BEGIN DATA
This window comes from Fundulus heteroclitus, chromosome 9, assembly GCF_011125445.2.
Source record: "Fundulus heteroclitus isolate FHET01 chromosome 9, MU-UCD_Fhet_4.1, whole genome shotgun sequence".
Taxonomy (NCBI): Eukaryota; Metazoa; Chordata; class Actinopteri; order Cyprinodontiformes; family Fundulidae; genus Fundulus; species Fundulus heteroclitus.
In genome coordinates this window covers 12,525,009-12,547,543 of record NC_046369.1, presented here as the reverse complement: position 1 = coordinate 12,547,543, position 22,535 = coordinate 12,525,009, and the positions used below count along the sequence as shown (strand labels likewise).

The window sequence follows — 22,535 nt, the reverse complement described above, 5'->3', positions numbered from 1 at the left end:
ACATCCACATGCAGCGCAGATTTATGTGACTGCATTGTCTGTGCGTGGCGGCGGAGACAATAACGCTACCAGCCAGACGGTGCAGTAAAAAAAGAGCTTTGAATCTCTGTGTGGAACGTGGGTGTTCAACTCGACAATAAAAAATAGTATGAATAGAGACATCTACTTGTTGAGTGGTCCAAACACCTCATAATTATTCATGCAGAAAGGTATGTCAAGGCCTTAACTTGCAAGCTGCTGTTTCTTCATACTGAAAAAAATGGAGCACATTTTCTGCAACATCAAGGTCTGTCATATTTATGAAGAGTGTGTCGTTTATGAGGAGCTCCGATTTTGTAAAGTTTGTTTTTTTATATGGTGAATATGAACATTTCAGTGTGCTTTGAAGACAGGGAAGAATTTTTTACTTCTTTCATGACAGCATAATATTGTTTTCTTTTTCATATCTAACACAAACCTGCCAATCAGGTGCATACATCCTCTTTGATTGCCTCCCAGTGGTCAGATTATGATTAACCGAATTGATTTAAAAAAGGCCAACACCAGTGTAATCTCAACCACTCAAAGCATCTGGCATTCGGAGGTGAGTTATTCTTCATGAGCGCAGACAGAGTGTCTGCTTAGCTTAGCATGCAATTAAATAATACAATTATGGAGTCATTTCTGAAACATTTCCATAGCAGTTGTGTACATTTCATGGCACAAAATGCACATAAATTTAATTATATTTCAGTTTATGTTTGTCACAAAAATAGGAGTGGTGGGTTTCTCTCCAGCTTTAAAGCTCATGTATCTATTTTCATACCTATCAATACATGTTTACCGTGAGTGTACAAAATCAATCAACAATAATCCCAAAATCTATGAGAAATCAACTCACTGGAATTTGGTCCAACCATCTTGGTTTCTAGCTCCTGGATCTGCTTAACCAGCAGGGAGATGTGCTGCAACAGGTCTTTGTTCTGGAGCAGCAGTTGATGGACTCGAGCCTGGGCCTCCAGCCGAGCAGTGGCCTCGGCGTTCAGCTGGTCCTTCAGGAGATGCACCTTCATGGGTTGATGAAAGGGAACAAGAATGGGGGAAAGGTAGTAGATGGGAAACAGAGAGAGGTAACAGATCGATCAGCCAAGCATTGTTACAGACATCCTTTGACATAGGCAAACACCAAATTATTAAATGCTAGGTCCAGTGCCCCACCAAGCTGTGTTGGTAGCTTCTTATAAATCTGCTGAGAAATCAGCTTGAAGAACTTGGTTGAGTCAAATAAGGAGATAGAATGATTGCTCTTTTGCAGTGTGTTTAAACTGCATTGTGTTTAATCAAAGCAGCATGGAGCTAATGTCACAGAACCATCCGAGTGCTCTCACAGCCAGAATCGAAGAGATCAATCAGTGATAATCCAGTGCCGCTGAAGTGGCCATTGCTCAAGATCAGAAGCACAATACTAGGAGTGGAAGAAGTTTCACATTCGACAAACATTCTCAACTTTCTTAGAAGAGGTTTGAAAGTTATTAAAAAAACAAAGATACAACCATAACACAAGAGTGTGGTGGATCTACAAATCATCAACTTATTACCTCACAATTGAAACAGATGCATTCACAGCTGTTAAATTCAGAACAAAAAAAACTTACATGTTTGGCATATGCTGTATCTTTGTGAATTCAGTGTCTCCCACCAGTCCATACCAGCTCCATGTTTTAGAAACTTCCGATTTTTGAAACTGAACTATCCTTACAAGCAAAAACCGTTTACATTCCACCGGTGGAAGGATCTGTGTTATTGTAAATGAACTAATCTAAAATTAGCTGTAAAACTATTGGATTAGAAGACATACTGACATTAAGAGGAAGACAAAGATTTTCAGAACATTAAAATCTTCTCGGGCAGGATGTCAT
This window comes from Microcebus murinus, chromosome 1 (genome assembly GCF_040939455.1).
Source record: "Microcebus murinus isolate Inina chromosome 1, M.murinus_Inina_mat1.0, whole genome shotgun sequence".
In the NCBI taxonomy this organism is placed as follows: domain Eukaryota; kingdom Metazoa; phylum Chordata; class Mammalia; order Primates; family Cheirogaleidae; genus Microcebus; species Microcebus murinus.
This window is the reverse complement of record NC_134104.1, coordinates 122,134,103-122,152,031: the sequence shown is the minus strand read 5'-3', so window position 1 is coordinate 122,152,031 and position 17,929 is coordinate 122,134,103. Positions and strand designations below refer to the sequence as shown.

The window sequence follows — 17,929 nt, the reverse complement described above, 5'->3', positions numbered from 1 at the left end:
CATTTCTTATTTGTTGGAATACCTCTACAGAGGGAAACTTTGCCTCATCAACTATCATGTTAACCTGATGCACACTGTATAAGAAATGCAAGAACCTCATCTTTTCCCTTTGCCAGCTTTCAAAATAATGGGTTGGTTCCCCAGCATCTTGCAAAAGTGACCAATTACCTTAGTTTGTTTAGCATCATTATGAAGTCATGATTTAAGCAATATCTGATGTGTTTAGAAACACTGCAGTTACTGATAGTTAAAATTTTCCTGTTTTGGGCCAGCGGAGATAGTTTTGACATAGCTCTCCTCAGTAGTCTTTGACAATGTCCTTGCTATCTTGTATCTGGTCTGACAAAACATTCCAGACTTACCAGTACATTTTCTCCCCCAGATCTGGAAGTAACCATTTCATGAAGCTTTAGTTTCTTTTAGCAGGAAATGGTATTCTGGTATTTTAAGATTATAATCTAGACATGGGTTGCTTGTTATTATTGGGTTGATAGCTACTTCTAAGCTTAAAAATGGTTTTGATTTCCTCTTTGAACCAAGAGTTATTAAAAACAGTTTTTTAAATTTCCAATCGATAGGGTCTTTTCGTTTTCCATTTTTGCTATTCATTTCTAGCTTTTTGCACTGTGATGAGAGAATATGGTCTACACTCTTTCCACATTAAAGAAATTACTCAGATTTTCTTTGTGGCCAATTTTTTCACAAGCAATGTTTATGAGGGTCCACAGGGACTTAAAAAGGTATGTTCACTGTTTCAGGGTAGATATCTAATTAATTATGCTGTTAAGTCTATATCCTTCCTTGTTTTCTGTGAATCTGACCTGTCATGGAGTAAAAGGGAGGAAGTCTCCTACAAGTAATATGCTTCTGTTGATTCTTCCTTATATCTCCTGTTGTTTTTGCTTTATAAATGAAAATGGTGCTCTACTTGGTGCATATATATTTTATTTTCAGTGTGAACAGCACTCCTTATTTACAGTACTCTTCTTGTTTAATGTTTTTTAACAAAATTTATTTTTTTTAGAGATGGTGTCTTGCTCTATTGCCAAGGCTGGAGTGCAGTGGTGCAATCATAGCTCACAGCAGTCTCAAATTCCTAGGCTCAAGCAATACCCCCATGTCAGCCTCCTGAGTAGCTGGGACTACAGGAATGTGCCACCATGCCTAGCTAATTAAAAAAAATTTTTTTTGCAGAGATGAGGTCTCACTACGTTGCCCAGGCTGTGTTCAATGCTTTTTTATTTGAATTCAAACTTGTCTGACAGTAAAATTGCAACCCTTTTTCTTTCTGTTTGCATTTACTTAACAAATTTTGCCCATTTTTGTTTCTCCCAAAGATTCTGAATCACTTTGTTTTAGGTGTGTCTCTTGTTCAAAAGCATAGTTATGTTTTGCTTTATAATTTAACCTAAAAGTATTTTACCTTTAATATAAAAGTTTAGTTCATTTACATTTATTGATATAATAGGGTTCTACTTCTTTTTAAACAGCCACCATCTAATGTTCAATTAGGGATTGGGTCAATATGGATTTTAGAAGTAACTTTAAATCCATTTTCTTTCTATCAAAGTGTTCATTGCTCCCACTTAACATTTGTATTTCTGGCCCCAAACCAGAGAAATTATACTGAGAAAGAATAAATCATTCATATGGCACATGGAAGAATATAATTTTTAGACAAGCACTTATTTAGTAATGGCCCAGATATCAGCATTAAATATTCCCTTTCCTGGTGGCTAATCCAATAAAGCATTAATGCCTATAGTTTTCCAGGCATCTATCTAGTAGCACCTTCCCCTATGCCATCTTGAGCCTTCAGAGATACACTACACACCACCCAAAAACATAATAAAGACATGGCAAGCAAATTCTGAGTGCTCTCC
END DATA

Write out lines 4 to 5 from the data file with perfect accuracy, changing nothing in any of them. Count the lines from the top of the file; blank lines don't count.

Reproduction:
In genome coordinates this window covers 12,525,009-12,547,543 of record NC_046369.1, presented here as the reverse complement: position 1 = coordinate 12,547,543, position 22,535 = coordinate 12,525,009, and the positions used below count along the sequence as shown (strand labels likewise).

The window sequence follows — 22,535 nt, the reverse complement described above, 5'->3', positions numbered from 1 at the left end: